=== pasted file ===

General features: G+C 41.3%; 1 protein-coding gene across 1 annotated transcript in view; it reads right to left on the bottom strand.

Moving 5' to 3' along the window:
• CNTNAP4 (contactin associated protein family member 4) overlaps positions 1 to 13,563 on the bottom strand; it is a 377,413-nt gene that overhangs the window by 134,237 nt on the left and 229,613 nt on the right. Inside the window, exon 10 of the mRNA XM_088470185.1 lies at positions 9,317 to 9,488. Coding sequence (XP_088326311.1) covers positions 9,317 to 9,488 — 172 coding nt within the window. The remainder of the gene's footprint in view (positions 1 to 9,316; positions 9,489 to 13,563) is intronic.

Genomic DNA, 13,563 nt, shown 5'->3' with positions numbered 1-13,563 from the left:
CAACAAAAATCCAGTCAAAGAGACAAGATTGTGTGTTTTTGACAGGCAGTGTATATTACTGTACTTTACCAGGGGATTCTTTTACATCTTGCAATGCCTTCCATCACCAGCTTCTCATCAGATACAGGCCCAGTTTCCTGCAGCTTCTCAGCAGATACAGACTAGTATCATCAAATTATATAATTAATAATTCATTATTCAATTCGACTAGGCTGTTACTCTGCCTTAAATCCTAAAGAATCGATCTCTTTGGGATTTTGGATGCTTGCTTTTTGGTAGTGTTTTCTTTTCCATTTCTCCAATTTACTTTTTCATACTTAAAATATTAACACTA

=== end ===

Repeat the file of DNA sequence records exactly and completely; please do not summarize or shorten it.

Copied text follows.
General features: G+C 41.3%; 1 protein-coding gene across 1 annotated transcript in view; it reads right to left on the bottom strand.

Moving 5' to 3' along the window:
• CNTNAP4 (contactin associated protein family member 4) overlaps positions 1 to 13,563 on the bottom strand; it is a 377,413-nt gene that overhangs the window by 134,237 nt on the left and 229,613 nt on the right. Inside the window, exon 10 of the mRNA XM_088470185.1 lies at positions 9,317 to 9,488. Coding sequence (XP_088326311.1) covers positions 9,317 to 9,488 — 172 coding nt within the window. The remainder of the gene's footprint in view (positions 1 to 9,316; positions 9,489 to 13,563) is intronic.

Genomic DNA, 13,563 nt, shown 5'->3' with positions numbered 1-13,563 from the left:
CAACAAAAATCCAGTCAAAGAGACAAGATTGTGTGTTTTTGACAGGCAGTGTATATTACTGTACTTTACCAGGGGATTCTTTTACATCTTGCAATGCCTTCCATCACCAGCTTCTCATCAGATACAGGCCCAGTTTCCTGCAGCTTCTCAGCAGATACAGACTAGTATCATCAAATTATATAATTAATAATTCATTATTCAATTCGACTAGGCTGTTACTCTGCCTTAAATCCTAAAGAATCGATCTCTTTGGGATTTTGGATGCTTGCTTTTTGGTAGTGTTTTCTTTTCCATTTCTCCAATTTACTTTTTCATACTTAAAATATTAACACTA